Kōrero: The New Zealanders

19th-century perceptions of Māori

19th-century perceptions of Māori

In the early 1900s a few New Zealand scholars believed that Māori history and culture might provide the basis for a national intellectual tradition. The painter Charles Goldie shared this view. His nostalgic images such as this 1903 oil portrait, ‘Darby and Joan’, tended to perpetuate the notion that the Māori were a sad and dying race. The painting depicts Ina Te Papatihi of Ngāpuhi.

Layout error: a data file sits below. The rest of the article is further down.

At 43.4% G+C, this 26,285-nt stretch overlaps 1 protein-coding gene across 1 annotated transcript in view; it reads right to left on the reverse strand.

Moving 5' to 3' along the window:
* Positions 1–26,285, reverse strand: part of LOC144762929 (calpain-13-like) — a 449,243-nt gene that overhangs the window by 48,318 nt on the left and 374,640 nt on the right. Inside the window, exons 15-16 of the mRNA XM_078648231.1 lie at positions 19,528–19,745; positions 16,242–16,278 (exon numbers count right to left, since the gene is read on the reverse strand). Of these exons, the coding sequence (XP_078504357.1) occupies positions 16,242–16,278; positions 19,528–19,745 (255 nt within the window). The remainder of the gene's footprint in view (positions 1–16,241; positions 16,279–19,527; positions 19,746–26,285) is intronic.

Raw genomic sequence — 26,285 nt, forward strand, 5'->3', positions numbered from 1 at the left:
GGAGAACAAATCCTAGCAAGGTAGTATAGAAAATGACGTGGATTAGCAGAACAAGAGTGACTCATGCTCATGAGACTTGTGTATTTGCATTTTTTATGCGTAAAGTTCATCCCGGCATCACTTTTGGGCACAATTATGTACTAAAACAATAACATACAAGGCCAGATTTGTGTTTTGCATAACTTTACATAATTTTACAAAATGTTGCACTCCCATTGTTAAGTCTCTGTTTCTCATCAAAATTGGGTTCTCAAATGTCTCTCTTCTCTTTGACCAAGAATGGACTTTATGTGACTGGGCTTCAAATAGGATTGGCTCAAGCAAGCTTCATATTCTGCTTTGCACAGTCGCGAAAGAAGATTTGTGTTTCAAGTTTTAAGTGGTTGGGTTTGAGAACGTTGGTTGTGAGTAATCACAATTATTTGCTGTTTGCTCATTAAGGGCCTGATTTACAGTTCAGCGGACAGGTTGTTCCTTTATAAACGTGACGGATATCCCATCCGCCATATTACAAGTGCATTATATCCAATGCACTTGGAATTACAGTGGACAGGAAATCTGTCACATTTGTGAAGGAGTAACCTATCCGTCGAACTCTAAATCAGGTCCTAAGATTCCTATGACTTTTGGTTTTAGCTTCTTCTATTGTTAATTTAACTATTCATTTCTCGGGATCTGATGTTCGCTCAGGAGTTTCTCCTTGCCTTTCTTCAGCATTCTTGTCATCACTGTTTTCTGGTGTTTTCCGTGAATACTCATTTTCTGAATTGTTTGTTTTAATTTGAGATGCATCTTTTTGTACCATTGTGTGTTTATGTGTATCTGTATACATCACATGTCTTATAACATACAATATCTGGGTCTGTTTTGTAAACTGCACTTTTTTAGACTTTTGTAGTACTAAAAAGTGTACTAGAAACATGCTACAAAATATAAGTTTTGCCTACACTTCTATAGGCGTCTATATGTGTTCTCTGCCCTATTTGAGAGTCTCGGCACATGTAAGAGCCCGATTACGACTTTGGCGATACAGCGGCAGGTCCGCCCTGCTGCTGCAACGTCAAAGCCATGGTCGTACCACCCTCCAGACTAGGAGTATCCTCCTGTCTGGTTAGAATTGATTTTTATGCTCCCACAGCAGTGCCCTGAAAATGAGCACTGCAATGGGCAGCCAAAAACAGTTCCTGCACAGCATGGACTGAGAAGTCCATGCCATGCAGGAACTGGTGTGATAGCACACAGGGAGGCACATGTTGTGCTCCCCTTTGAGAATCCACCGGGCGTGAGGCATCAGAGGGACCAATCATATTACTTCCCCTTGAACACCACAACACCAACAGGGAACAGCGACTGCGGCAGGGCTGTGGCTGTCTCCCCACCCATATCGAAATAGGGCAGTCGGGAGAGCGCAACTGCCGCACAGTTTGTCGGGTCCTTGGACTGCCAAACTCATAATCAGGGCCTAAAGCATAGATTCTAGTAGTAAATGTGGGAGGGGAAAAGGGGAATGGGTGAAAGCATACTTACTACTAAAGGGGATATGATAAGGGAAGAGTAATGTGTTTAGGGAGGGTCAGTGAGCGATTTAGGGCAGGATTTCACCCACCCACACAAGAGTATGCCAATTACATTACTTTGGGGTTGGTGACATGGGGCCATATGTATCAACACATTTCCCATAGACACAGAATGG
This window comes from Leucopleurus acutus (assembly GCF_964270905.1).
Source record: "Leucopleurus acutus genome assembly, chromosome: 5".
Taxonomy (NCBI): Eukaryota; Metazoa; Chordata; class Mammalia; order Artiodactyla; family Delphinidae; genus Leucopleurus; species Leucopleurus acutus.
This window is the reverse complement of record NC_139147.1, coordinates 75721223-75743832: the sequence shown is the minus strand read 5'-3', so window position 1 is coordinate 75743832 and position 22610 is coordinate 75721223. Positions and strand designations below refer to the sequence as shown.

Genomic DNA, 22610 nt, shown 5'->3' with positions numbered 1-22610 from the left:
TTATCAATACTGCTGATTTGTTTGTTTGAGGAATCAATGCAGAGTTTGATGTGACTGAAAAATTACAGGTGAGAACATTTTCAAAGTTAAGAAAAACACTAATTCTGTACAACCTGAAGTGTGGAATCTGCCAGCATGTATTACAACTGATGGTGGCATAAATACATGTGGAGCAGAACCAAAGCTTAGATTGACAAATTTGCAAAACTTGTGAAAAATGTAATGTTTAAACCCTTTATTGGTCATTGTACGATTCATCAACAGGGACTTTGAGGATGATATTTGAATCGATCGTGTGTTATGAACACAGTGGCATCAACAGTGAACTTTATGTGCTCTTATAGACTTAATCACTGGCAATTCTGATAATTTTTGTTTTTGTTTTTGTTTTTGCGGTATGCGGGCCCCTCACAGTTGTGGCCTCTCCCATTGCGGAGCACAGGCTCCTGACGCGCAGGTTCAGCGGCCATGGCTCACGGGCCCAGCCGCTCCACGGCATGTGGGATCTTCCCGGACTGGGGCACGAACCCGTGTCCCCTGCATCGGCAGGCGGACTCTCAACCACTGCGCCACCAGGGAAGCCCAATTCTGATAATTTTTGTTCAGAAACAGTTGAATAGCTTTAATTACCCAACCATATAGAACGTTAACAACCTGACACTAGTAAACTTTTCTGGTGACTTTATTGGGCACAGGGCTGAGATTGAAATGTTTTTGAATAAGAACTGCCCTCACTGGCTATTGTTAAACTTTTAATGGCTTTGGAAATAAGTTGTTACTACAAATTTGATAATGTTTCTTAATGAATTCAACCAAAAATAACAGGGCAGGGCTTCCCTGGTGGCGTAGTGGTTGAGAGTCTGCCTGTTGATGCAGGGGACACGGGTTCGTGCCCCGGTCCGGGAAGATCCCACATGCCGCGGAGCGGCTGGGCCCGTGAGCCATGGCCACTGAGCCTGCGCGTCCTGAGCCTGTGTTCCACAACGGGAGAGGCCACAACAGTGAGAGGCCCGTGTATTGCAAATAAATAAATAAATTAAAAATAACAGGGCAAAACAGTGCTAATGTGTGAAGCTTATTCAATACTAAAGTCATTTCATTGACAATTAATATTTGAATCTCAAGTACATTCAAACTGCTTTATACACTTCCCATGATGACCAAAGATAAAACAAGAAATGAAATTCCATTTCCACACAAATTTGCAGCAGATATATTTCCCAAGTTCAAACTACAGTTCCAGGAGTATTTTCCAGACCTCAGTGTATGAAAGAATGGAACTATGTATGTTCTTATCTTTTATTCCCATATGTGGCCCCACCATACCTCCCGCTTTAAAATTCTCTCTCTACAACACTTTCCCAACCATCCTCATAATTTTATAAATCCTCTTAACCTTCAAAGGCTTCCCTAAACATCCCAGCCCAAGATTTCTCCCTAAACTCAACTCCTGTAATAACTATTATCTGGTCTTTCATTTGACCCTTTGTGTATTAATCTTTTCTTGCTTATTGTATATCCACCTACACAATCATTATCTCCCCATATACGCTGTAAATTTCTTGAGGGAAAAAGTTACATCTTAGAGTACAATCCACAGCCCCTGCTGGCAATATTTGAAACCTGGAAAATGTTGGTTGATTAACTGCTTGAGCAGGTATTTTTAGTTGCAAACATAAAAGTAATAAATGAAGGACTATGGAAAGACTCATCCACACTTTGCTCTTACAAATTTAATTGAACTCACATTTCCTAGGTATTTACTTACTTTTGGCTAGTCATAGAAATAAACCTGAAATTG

Te whakamahi i tēnei tūemi

Museum of New Zealand Te Papa Tongarewa
Reference: I.006332
Oil painting by Charles Goldie

Permission of the Museum of New Zealand Te Papa Tongarewa must be obtained before any re-use of this image.

Ngā whakaahua me ngā rauemi katoa o tēnei kōrero

Te tuhi tohutoro mō tēnei whārangi:

Jock Phillips, 'The New Zealanders - Maorilanders', Te Ara - the Encyclopedia of New Zealand, http://www.TeAra.govt.nz/mi/artwork/1934/19th-century-perceptions-of-maori (accessed 16 May 2022)

He kōrero nā Jock Phillips, i tāngia i te 8 Feb 2005, updated 20 May 2015